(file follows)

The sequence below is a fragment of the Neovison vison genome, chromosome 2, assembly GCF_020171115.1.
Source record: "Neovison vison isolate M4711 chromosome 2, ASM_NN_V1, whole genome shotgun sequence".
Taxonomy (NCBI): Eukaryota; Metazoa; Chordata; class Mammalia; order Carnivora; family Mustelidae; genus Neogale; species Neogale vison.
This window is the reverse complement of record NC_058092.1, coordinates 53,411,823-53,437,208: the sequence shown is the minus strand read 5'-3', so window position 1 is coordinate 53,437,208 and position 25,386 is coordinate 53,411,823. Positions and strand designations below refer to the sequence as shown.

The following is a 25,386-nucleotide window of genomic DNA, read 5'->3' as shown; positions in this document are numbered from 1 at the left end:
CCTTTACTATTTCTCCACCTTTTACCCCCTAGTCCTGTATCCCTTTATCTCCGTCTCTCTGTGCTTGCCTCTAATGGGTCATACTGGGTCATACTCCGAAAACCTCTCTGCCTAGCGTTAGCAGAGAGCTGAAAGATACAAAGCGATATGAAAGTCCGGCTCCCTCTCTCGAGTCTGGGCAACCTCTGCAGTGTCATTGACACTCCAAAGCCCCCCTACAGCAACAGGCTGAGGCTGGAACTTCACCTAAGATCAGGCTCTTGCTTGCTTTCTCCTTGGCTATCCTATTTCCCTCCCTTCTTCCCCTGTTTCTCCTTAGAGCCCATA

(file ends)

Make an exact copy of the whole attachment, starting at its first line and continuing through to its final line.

The sequence below is a fragment of the Neovison vison genome, chromosome 2, assembly GCF_020171115.1.
Source record: "Neovison vison isolate M4711 chromosome 2, ASM_NN_V1, whole genome shotgun sequence".
Taxonomy (NCBI): Eukaryota; Metazoa; Chordata; class Mammalia; order Carnivora; family Mustelidae; genus Neogale; species Neogale vison.
This window is the reverse complement of record NC_058092.1, coordinates 53,411,823-53,437,208: the sequence shown is the minus strand read 5'-3', so window position 1 is coordinate 53,437,208 and position 25,386 is coordinate 53,411,823. Positions and strand designations below refer to the sequence as shown.

The following is a 25,386-nucleotide window of genomic DNA, read 5'->3' as shown; positions in this document are numbered from 1 at the left end:
CCTTTACTATTTCTCCACCTTTTACCCCCTAGTCCTGTATCCCTTTATCTCCGTCTCTCTGTGCTTGCCTCTAATGGGTCATACTGGGTCATACTCCGAAAACCTCTCTGCCTAGCGTTAGCAGAGAGCTGAAAGATACAAAGCGATATGAAAGTCCGGCTCCCTCTCTCGAGTCTGGGCAACCTCTGCAGTGTCATTGACACTCCAAAGCCCCCCTACAGCAACAGGCTGAGGCTGGAACTTCACCTAAGATCAGGCTCTTGCTTGCTTTCTCCTTGGCTATCCTATTTCCCTCCCTTCTTCCCCTGTTTCTCCTTAGAGCCCATA